AUSTIN (KXAN) — Texas and Dallas County health officials say they’ve ordered the family of the Ebola patient in Dallas to stay home, out of an abundance of caution. To prevent the potential spread of disease, they’re also asking the family not have any visitors.
“We have tried-and-true protocols to protect the public and stop the spread of this disease,” said Texas Health Commissioner Dr. David Lakey. “This order gives us the ability to monitor the situation in the most meticulous way.”
The local health department had previously told the family to stay home, but a strict public health control order is needed to make sure the family is doing what they’re asked to do during these potentially risky times. Still, health officials are pointing out that Ebola is not contagious until symptoms appear, and the family members do not have symptoms at this time.
Local health officials hand-delivered the orders to the family members Wednesday evening, and the orders legally require the family to stay at home and not have any visitors without approval from the local or State Health Department until at least Oct. 19. The order is in place until the incubation period has passed and the family is no longer at risk of having the disease.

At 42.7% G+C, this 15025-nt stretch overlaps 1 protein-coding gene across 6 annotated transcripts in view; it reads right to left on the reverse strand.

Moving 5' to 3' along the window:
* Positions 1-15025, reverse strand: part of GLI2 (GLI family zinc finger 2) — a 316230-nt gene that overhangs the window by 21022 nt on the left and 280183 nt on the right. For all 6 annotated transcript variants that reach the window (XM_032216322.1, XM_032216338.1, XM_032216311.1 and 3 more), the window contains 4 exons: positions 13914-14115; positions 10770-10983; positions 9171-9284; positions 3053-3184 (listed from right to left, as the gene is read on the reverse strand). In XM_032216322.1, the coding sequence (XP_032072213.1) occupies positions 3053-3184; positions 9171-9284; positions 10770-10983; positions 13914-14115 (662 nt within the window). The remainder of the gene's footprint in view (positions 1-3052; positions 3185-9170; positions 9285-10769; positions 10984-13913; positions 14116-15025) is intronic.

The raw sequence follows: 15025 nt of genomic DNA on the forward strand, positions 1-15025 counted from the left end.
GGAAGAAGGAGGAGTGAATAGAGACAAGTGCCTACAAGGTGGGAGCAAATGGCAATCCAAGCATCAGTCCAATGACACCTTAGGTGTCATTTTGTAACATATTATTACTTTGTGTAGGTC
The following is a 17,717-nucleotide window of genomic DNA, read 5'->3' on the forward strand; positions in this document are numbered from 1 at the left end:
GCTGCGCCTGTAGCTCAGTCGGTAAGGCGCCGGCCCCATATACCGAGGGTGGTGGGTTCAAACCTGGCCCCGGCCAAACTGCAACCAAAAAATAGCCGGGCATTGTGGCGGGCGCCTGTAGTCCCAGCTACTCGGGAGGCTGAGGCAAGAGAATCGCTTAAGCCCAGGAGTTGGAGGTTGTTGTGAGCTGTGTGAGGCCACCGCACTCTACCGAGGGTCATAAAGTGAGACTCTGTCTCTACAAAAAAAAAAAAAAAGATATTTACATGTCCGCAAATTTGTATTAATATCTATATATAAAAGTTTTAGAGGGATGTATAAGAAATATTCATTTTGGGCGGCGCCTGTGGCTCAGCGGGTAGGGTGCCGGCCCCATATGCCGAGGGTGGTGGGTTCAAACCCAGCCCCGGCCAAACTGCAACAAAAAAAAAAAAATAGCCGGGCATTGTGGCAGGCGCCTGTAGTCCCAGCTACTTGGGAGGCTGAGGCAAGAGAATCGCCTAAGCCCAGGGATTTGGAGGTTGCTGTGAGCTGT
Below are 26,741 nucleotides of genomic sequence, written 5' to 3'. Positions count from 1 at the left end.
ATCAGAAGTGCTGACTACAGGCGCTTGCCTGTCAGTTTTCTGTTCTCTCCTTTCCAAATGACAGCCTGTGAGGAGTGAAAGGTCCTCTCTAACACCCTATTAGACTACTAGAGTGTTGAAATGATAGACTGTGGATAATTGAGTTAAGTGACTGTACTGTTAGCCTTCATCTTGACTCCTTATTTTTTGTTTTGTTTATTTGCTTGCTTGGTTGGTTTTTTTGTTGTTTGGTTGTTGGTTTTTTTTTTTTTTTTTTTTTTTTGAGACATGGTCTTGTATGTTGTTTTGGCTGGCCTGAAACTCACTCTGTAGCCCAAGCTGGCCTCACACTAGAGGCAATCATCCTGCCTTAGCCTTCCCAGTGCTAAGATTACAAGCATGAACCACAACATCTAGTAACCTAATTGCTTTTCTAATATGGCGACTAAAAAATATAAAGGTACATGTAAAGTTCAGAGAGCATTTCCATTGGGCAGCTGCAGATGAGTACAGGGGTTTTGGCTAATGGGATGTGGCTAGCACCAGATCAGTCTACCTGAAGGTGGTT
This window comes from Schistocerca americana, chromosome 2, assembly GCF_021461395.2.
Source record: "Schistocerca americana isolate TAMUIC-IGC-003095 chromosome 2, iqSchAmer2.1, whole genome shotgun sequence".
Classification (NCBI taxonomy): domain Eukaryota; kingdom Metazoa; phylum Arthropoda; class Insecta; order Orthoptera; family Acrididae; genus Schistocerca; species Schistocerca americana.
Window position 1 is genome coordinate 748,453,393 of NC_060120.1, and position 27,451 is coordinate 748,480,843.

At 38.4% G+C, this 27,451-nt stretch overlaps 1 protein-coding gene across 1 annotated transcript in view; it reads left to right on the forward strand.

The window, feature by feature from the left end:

In addition, the order requires the family to be available to give blood samples and agree to any testing required by public health officials. The family must also immediately report any symptoms to Dallas County Health and Human Services. Symptoms include fever above 100.5 degrees, headache, nausea, diarrhea or abdominal pain.
“We are working from a list of about 100 potential or possible contacts and will soon have an official contact-tracing number that will be lower,” said Carrie Williams, spokeswoman with the Texas Department of State Health Services. “Out of an abundance of caution, we’re starting with this very wide net, including people who have had even brief encounters with the patient or the patient’s home. The number will drop as we focus in on those whose contact may represent a potential risk of infection.”
Texas law allows the State Health Department and the local health authority to issue control measures to a person who is sick with, has been exposed to, or is the carrier of a communicable disease. Control measures, by law, can include isolation, quarantine and preventive therapy. If a person does not follow these orders, they can be enforced by the courts, and the person can face criminal charges.